Concerns about excessively tall construction are “well founded,” Azar said, but that “we are trying to encourage development in sync with correct usage.” He agreed that enforcement of current standards is a problem but is under the control of the Department of Inspections and Standards with recourse to Housing Court, not the Planning Department. He said getting compliance or remediation is difficult because only the courts can order changes and usually don’t want to cause financial hardship. He admitted that people who are savvy can manipulate the system to their own advantage.

State law requires that current non-conforming situations be “grandfathered” to continue under the new rules, Azar said, but that they cannot be changed or altered. He said that there is still much controversial debate in the planning community about requirements for developers to comply with the new rules, but noted that downtown projects now have to have building plans in hand before any demolition can proceed. He said “demolition by neglect” was a challenge not addressed by zoning but that the Department of Inspection and Standards has the power to enforce the building code.

Azar pointed out that in Summit, most house lots are undersized according to the old rules. “Some of the things we like best about our city are illegal under current zoning,” he said, but they’re trying to change that “based on what we hear from communities.”

The complete Technical Review and Approaches is available here.

House to hear I-195 Commission Bill tomorrow

As an update on the previous post regarding the I-195 Commission vote, to be heard by the House tomorrow, please see the following from our neighbors in Fox Point:

The House has I-195 Redevelopment Commission on docket tomorrow, Wednesday, June 29th.  Take 30 seconds to read the updated information below about the now 61 acres of prime real estate, of which you would have no voice, while your property taxes go up.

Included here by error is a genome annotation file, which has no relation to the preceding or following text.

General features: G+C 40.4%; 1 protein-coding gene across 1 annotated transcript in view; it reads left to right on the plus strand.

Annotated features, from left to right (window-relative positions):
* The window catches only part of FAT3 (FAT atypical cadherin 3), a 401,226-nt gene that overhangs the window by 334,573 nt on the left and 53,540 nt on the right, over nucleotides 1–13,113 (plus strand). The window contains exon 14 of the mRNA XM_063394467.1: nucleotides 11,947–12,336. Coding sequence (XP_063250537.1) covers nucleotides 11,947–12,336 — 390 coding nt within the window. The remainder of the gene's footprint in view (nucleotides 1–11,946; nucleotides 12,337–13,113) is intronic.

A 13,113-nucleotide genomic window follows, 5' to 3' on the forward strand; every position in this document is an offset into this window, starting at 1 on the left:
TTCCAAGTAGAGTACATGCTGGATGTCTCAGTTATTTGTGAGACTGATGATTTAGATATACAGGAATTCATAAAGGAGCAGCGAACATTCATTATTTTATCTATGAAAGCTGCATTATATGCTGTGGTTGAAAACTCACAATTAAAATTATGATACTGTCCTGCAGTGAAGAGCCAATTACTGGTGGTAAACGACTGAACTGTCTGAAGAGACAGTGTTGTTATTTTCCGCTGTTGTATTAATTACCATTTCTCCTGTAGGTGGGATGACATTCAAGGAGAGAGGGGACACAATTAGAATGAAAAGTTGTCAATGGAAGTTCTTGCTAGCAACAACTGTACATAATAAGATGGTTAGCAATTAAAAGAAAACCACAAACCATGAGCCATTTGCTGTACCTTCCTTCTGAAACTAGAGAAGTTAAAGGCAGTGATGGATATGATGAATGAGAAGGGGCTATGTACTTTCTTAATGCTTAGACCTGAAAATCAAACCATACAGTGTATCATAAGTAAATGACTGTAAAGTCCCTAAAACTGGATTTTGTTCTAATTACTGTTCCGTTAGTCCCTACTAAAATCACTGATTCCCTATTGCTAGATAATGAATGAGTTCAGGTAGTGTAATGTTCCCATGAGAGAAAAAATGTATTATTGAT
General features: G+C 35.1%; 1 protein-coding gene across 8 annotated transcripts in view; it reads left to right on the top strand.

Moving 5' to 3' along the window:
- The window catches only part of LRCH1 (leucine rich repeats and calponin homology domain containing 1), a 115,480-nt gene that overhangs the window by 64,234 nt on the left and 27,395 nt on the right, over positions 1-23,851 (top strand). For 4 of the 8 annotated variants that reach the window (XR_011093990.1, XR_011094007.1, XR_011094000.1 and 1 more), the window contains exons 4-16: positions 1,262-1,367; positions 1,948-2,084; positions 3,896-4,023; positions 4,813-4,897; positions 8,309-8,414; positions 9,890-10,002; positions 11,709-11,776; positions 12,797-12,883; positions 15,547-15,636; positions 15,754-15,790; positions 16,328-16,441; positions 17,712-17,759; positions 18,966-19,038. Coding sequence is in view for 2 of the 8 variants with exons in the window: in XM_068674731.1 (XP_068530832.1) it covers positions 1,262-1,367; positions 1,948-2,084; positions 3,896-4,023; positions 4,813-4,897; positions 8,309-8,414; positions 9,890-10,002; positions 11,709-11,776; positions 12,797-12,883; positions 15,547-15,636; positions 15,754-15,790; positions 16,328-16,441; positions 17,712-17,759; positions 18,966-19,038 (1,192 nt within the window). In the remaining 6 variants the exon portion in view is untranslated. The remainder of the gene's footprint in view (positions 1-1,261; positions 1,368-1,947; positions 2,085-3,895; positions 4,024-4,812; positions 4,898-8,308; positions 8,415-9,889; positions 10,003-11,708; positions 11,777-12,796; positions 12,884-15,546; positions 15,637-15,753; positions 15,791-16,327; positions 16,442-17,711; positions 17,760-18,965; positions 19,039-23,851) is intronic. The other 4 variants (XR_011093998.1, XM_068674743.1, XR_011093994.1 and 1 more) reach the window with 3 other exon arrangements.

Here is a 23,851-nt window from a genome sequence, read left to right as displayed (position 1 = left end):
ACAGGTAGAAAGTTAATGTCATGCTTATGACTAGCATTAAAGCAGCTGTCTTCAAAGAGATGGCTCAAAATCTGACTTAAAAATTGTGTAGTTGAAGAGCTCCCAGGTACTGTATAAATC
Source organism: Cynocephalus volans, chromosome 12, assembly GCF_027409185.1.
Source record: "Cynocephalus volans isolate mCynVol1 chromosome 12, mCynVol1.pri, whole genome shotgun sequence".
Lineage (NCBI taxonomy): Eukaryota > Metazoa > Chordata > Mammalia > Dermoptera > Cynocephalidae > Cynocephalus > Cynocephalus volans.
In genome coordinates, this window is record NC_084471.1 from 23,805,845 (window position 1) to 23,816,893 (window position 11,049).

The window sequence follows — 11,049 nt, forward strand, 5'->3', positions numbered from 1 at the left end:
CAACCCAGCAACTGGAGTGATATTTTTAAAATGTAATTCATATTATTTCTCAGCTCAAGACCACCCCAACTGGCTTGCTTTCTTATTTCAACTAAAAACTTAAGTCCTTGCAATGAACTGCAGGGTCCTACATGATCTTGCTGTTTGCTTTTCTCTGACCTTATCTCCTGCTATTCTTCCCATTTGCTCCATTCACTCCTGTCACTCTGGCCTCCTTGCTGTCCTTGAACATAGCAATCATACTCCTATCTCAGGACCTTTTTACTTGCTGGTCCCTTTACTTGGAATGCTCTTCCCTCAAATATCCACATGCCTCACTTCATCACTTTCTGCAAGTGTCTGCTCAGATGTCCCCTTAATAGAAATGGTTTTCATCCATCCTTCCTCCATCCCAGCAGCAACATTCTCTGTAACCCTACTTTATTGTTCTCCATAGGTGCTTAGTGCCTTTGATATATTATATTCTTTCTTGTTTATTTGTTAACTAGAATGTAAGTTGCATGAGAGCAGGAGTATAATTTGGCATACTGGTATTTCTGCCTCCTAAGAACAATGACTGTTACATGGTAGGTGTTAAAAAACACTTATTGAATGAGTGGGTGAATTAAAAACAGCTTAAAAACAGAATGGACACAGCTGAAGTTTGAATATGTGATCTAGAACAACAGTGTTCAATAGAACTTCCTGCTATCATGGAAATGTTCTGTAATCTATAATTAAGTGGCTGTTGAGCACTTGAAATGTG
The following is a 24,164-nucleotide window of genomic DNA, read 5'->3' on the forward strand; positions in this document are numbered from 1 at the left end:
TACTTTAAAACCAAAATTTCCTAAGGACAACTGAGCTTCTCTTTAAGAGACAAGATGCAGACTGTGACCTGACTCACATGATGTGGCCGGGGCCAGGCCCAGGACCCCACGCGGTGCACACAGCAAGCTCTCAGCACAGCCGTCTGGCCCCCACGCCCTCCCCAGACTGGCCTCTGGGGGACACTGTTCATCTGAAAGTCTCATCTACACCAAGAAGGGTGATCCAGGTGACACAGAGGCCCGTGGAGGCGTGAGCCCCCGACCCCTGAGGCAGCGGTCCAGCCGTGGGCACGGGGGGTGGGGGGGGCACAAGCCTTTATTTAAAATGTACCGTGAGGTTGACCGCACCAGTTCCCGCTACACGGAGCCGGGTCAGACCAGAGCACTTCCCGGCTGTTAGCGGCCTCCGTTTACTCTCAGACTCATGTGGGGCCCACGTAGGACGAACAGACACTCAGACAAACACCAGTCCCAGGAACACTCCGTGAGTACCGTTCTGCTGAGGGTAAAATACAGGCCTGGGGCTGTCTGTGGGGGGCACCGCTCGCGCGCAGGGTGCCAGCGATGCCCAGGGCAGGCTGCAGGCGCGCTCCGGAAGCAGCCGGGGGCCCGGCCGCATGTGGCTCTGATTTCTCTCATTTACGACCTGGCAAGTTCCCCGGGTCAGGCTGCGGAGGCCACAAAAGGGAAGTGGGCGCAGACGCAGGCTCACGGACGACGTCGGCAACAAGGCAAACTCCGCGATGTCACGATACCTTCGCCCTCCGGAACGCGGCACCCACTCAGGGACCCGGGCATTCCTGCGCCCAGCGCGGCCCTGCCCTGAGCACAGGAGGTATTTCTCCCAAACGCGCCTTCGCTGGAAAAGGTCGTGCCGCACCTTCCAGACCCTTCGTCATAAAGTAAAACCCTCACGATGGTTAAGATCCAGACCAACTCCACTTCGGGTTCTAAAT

Urge Speaker Fox and the Providence delegation to vote no to the Senate version of the bill directly at

(Click on image to enlarginate)

Update of Clarke Florist site

An update on the Clarke Florist site from the Friends of Preserve Hope Street:

Dear Friends of Preserve Hope Street,

Our journey to find a good use for the Clarke Florist site continues, and we wanted to send everyone an update.

Zoning Appeal: The Schartner team has filed an appeal of the Providence Zoning Board ruling in Superior Court (case number CA 11-3099).  It is unclear if this step was taken by Schartners or by the developer who was working with them on the drive thru proposal.  The City of Providence will be defending the decision of the zoning board.  No hearing date has been set, and we have been informed that this could take a while –  a few months up to a couple of years.  Abutters to the Clarke’s site have been legally notified, and we are exploring how best to support the City and the Zoning Board in this case.  We are VERY grateful to Steve Litwin, who has been offering his legal services to us at no charge.  If we hear more specifics, we will let you know.

Update on the Site:  As you may have noticed, the flower shop is now closed.  The signs say they have “moved,” but this means that they have forwarded the phone lines to the flower shop still operated by Schartners.  An area of focus for us is supporting Schartner in identifying a new owner or a tenant for the site.  We would hate to see the building deteriorate further and risk demolition. We would love your help in spreading the word to anyone you think might be interested in setting up a neighborhood-friendly business. We are concerned that potential tenants know that neighbors are NOT anti-business, we just want a business appropriate to a residential block.

As always, your ideas and questions are welcome.  We will continue to post updates to our Facebook page, to our web

site and send out e-mails with any news. Thanks for continuing to follow this story.


Concerned Hope Street Abutters

Zoning Variance Denied for Clarke’s Florist Site

Zoning Variance Denied for Clarke’s Florist Site

Report on the March 16 Zoning Variance Hearing

by Summit Neighbor Elva Mathiesen

The drive-thru coffee shop proposed for the Clark’s Flower Shop site on Hope Street was the last item on the agenda.

When the neighbors finished filing into the hearing room, all the seats were full and many people were standing.

The lawyer for the developer proposing the coffee shop (“Brewed Awakenings”) presented and questioned a small army of witnesses, as follows: